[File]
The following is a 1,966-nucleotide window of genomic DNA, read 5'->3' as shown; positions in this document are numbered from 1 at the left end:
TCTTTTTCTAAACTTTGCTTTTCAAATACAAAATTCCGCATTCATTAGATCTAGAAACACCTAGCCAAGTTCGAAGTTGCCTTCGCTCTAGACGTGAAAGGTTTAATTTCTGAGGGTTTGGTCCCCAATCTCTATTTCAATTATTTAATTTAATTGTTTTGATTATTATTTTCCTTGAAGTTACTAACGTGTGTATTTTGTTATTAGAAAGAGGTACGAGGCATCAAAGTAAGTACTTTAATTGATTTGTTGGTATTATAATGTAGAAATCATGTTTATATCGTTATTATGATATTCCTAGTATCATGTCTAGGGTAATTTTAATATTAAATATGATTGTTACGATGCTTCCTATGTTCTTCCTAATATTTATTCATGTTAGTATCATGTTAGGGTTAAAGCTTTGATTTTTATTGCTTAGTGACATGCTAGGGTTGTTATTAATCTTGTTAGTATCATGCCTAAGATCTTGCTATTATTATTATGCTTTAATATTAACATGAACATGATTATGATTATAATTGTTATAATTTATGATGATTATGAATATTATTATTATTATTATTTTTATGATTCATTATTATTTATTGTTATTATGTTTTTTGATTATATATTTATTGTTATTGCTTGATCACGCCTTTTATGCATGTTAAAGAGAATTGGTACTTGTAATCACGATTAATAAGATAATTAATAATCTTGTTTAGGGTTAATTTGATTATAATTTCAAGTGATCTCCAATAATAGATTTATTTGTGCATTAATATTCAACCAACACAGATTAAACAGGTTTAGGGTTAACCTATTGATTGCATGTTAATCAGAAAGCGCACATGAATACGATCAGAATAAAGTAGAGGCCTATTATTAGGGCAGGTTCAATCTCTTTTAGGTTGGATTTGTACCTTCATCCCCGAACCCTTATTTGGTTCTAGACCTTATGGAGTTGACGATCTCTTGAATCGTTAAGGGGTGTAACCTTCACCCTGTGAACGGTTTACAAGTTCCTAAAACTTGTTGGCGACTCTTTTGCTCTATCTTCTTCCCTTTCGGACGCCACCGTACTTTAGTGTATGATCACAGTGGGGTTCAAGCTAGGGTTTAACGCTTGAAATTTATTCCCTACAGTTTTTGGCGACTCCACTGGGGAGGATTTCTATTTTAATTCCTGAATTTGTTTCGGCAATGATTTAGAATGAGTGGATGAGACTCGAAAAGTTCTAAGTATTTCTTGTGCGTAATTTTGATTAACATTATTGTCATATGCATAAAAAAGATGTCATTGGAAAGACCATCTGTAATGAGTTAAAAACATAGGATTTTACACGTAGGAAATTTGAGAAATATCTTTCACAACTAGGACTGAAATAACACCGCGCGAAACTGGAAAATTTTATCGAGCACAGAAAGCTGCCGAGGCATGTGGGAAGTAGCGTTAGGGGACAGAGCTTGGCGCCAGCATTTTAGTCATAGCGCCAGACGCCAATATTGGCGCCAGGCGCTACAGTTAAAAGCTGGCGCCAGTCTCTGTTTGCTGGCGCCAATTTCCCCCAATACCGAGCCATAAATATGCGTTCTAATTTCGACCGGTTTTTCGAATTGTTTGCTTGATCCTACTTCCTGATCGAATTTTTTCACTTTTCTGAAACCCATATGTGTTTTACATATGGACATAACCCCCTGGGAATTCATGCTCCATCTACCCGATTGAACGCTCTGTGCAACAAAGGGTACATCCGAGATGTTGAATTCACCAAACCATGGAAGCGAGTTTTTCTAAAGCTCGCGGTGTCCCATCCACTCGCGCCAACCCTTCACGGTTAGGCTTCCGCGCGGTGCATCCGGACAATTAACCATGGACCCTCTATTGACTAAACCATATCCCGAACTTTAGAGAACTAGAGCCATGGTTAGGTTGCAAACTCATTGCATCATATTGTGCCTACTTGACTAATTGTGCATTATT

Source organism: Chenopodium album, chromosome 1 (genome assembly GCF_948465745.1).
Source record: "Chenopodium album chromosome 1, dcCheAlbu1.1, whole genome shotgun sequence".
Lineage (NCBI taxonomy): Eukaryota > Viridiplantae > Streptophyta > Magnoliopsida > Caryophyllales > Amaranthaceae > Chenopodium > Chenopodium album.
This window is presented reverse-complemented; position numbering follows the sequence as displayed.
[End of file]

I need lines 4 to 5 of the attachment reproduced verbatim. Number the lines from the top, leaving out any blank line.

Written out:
Source record: "Chenopodium album chromosome 1, dcCheAlbu1.1, whole genome shotgun sequence".
Lineage (NCBI taxonomy): Eukaryota > Viridiplantae > Streptophyta > Magnoliopsida > Caryophyllales > Amaranthaceae > Chenopodium > Chenopodium album.